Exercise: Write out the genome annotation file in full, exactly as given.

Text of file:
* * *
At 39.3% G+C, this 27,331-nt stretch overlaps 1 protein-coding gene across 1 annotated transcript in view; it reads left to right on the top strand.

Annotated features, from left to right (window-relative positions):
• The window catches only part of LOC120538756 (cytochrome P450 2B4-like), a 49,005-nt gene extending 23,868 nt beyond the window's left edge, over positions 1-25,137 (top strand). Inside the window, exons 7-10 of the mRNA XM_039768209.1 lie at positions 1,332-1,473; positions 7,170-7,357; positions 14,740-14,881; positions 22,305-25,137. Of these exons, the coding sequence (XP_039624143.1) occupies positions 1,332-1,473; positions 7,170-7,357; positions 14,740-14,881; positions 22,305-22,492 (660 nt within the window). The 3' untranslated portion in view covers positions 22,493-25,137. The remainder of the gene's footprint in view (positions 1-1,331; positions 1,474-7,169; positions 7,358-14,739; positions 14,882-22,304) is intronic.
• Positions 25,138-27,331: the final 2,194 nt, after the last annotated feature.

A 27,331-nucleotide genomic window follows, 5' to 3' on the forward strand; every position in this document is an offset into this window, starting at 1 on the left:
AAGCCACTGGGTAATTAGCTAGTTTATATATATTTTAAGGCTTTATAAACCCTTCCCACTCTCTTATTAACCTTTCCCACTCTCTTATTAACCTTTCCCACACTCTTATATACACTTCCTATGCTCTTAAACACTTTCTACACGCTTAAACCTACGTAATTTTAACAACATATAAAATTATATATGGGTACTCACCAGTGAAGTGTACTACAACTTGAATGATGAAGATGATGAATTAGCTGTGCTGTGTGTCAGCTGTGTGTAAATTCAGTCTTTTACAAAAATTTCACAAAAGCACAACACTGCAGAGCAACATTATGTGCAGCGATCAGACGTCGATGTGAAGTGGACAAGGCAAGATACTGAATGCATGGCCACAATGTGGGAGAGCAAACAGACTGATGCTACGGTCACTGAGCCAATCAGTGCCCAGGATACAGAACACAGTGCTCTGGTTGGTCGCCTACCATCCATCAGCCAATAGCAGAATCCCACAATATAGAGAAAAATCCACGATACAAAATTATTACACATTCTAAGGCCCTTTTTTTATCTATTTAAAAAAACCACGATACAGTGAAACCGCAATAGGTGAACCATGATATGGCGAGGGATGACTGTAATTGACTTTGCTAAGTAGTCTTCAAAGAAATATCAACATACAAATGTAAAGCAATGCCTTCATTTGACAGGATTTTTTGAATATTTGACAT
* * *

At 39.3% G+C, this 27,331-nt stretch overlaps 1 protein-coding gene across 1 annotated transcript in view; it reads left to right on the top strand.

Annotated features, from left to right (window-relative positions):
• The window catches only part of LOC120538756 (cytochrome P450 2B4-like), a 49,005-nt gene extending 23,868 nt beyond the window's left edge, over positions 1-25,137 (top strand). Inside the window, exons 7-10 of the mRNA XM_039768209.1 lie at positions 1,332-1,473; positions 7,170-7,357; positions 14,740-14,881; positions 22,305-25,137. Of these exons, the coding sequence (XP_039624143.1) occupies positions 1,332-1,473; positions 7,170-7,357; positions 14,740-14,881; positions 22,305-22,492 (660 nt within the window). The 3' untranslated portion in view covers positions 22,493-25,137. The remainder of the gene's footprint in view (positions 1-1,331; positions 1,474-7,169; positions 7,358-14,739; positions 14,882-22,304) is intronic.
• Positions 25,138-27,331: the final 2,194 nt, after the last annotated feature.

A 27,331-nucleotide genomic window follows, 5' to 3' on the forward strand; every position in this document is an offset into this window, starting at 1 on the left:
AAGCCACTGGGTAATTAGCTAGTTTATATATATTTTAAGGCTTTATAAACCCTTCCCACTCTCTTATTAACCTTTCCCACTCTCTTATTAACCTTTCCCACACTCTTATATACACTTCCTATGCTCTTAAACACTTTCTACACGCTTAAACCTACGTAATTTTAACAACATATAAAATTATATATGGGTACTCACCAGTGAAGTGTACTACAACTTGAATGATGAAGATGATGAATTAGCTGTGCTGTGTGTCAGCTGTGTGTAAATTCAGTCTTTTACAAAAATTTCACAAAAGCACAACACTGCAGAGCAACATTATGTGCAGCGATCAGACGTCGATGTGAAGTGGACAAGGCAAGATACTGAATGCATGGCCACAATGTGGGAGAGCAAACAGACTGATGCTACGGTCACTGAGCCAATCAGTGCCCAGGATACAGAACACAGTGCTCTGGTTGGTCGCCTACCATCCATCAGCCAATAGCAGAATCCCACAATATAGAGAAAAATCCACGATACAAAATTATTACACATTCTAAGGCCCTTTTTTTATCTATTTAAAAAAACCACGATACAGTGAAACCGCAATAGGTGAACCATGATATGGCGAGGGATGACTGTAATTGACTTTGCTAAGTAGTCTTCAAAGAAATATCAACATACAAATGTAAAGCAATGCCTTCATTTGACAGGATTTTTTGAATATTTGACAT